Benesyst FSA Compliance Alert - June 1, 2012
IRS Guidance on Healthcare Flexible Spending Accounts
The IRS has issued Notice 2012-40 providing information regarding the $2,500 annual limit on Healthcare FSA salary reductions under §125(i) of the Internal Revenue Code. Major clarifications from this notice include:
The $2,500 limit only applies to plan years that begin after December 31, 2012.
The term "taxable year" as defined in PPACA refers to the plan year of the cafeteria plan as this is the period for which salary reduction elections are made.
Plans may adopt the required amendments to reflect the $2,500 limit at any time through the end of calendar year 2014.
For plans offering a Grace Period, unused contributions to the Healthcare FSA for plan years beginning in 2012 or later will not count against the $2,500 limit for the subsequent plan year.
Employer contributions to a Healthcare FSA generally do not count against the limit. (If the employee may elect to receive the employer contributions in cash or as a taxable benefit, then the contributions will be treated as salary reductions and will count toward the limit.)
Relief is provided for certain salary reduction contributions exceeding the $2,500 limit that are due to a reasonable mistake and not willful neglect and that are corrected by the employer.
- The Treasury Department and the IRS are considering whether the use-it-or-lose-it rule for Healthcare FSAs should be modified to provide a different form of administrative relief (instead of, or in addition to, the current Grace Period rule). Comments are requested on whether the proposed regulations should be modified to provide additional flexibility.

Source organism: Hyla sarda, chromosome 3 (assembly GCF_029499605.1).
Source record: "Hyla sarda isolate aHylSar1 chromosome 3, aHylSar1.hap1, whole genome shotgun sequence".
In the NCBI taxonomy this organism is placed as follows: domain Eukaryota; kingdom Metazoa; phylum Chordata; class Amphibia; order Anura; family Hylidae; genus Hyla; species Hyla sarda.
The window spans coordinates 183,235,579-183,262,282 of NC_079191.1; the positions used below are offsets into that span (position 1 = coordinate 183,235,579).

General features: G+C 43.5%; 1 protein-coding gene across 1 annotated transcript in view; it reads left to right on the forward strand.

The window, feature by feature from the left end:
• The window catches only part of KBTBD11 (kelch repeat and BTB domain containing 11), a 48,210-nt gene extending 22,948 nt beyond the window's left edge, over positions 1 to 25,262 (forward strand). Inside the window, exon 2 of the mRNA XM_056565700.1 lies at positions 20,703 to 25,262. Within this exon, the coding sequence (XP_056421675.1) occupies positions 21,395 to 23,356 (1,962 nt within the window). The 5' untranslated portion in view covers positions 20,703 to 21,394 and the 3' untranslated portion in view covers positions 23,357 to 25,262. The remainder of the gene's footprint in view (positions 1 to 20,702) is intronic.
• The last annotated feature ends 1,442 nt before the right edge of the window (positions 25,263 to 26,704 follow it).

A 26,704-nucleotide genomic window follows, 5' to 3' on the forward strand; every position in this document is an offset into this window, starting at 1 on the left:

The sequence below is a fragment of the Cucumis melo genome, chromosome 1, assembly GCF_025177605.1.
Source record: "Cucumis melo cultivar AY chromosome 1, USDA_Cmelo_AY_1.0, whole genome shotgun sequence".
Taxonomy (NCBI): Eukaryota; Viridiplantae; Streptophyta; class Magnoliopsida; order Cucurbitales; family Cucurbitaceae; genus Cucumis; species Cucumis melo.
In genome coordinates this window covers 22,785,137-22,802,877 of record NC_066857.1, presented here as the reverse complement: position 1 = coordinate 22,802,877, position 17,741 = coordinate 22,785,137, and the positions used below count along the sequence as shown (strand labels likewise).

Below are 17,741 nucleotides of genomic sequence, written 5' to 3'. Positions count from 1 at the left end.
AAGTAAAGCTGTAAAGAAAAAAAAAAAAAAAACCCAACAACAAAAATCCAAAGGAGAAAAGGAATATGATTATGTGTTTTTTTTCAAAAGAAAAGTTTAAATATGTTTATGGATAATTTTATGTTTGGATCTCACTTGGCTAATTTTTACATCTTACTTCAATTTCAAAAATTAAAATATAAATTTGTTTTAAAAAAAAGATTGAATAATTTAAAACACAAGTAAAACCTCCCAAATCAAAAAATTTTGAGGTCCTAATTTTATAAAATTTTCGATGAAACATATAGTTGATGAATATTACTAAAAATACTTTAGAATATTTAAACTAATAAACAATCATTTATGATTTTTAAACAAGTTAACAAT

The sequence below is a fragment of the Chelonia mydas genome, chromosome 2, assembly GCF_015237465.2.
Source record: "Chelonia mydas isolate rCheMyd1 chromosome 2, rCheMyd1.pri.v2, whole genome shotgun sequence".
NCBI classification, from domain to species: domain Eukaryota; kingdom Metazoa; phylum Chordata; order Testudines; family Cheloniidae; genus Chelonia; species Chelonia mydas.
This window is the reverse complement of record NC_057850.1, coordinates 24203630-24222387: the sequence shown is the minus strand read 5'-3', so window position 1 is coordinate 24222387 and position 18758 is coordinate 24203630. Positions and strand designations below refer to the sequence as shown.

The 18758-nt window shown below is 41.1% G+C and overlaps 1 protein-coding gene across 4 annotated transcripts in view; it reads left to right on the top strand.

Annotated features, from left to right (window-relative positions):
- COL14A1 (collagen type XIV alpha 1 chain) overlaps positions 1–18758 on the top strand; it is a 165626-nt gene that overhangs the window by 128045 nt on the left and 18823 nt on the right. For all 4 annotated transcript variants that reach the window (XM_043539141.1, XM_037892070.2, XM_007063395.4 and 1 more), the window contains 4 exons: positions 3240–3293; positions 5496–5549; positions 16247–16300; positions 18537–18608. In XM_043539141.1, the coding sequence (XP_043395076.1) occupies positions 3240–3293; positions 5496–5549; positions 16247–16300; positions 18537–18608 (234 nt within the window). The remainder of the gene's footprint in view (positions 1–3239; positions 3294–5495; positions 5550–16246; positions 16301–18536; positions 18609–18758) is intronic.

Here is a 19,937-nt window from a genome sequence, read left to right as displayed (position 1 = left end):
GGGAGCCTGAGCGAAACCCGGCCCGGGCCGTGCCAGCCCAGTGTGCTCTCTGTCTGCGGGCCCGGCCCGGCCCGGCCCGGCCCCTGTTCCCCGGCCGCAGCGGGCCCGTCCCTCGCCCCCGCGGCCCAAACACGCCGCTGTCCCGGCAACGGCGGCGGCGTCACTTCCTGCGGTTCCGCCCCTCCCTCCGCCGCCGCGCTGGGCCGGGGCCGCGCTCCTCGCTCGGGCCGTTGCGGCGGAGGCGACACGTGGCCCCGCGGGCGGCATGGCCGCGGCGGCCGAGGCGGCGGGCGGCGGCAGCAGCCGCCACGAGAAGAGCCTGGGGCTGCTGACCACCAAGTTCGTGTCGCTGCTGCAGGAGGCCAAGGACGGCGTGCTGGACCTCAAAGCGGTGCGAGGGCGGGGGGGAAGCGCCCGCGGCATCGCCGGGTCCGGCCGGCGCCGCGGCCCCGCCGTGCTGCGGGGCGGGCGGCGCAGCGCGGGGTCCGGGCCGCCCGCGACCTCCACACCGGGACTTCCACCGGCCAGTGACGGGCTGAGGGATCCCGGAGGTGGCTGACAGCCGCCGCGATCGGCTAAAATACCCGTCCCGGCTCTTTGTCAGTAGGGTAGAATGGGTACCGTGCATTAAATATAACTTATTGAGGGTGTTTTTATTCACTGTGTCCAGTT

This notice provides much needed clarification to the "taxable year" language in PPACA. We are encouraged that employer contributions and salary reductions from a prior plan year's Grace Period do not count against the cap.
The notice does not address those employers with mid-year plans that have already made adjustments to their 2012 plan (which is no longer impacted by the limit). We are consulting with our legal counsel on available options (whether they can "re-offer" their prior annual election or provide another form of remedy). Please contact your Account Manager with questions or to discuss options.
Regarding the "Request for Comments", we are strong believers that the "use-it-or-lose-it" rule discourages participation in Healthcare FSAs and needlessly harms employees who participate. It is our belief that the optimal remedies would be: (1) any remaining balance at the end of the plan year can go to the employee as taxable income, or (2) any remaining balance at the end of the plan year could be carried over to the following plan year and not count against the cap. We intend to advise the IRS and Treasury department to this end and encourage employers to do the same.
We expect further guidance from both the IRS and our legal counsel and we will communicate any changes via Client Alerts and through your Account Manager.
Should you have any questions regarding the limit, the impact to your plan, or questions on plan documents, please contact your Account Manager.
The Benesyst Team